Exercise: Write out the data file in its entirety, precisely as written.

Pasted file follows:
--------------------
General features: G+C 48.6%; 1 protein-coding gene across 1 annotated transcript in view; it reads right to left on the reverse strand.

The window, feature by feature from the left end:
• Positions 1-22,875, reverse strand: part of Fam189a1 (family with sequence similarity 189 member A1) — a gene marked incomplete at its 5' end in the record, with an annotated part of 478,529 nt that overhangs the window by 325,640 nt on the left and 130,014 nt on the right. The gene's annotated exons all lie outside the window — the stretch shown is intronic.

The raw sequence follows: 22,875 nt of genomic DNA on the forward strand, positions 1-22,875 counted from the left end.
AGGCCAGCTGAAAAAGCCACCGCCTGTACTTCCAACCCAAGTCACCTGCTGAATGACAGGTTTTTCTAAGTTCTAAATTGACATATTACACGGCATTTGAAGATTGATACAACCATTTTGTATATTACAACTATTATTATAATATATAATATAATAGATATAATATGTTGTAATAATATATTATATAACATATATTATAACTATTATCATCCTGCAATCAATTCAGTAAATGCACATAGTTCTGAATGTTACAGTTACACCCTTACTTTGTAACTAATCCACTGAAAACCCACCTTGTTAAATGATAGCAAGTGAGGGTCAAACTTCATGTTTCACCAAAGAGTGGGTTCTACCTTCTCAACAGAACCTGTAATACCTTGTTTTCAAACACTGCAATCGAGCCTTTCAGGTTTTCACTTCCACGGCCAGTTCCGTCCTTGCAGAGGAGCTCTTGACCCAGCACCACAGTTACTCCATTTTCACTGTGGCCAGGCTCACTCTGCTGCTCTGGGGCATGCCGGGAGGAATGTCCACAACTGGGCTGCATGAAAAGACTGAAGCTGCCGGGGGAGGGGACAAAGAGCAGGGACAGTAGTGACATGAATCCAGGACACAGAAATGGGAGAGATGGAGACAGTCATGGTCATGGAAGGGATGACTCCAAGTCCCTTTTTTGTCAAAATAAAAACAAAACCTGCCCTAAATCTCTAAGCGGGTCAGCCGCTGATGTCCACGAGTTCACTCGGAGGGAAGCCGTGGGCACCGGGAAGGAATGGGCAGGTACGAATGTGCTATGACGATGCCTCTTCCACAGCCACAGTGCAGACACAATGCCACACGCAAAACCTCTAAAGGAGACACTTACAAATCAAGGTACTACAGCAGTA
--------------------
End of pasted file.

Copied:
General features: G+C 48.6%; 1 protein-coding gene across 1 annotated transcript in view; it reads right to left on the reverse strand.

The window, feature by feature from the left end:
• Positions 1-22,875, reverse strand: part of Fam189a1 (family with sequence similarity 189 member A1) — a gene marked incomplete at its 5' end in the record, with an annotated part of 478,529 nt that overhangs the window by 325,640 nt on the left and 130,014 nt on the right. The gene's annotated exons all lie outside the window — the stretch shown is intronic.

The raw sequence follows: 22,875 nt of genomic DNA on the forward strand, positions 1-22,875 counted from the left end.
AGGCCAGCTGAAAAAGCCACCGCCTGTACTTCCAACCCAAGTCACCTGCTGAATGACAGGTTTTTCTAAGTTCTAAATTGACATATTACACGGCATTTGAAGATTGATACAACCATTTTGTATATTACAACTATTATTATAATATATAATATAATAGATATAATATGTTGTAATAATATATTATATAACATATATTATAACTATTATCATCCTGCAATCAATTCAGTAAATGCACATAGTTCTGAATGTTACAGTTACACCCTTACTTTGTAACTAATCCACTGAAAACCCACCTTGTTAAATGATAGCAAGTGAGGGTCAAACTTCATGTTTCACCAAAGAGTGGGTTCTACCTTCTCAACAGAACCTGTAATACCTTGTTTTCAAACACTGCAATCGAGCCTTTCAGGTTTTCACTTCCACGGCCAGTTCCGTCCTTGCAGAGGAGCTCTTGACCCAGCACCACAGTTACTCCATTTTCACTGTGGCCAGGCTCACTCTGCTGCTCTGGGGCATGCCGGGAGGAATGTCCACAACTGGGCTGCATGAAAAGACTGAAGCTGCCGGGGGAGGGGACAAAGAGCAGGGACAGTAGTGACATGAATCCAGGACACAGAAATGGGAGAGATGGAGACAGTCATGGTCATGGAAGGGATGACTCCAAGTCCCTTTTTTGTCAAAATAAAAACAAAACCTGCCCTAAATCTCTAAGCGGGTCAGCCGCTGATGTCCACGAGTTCACTCGGAGGGAAGCCGTGGGCACCGGGAAGGAATGGGCAGGTACGAATGTGCTATGACGATGCCTCTTCCACAGCCACAGTGCAGACACAATGCCACACGCAAAACCTCTAAAGGAGACACTTACAAATCAAGGTACTACAGCAGTA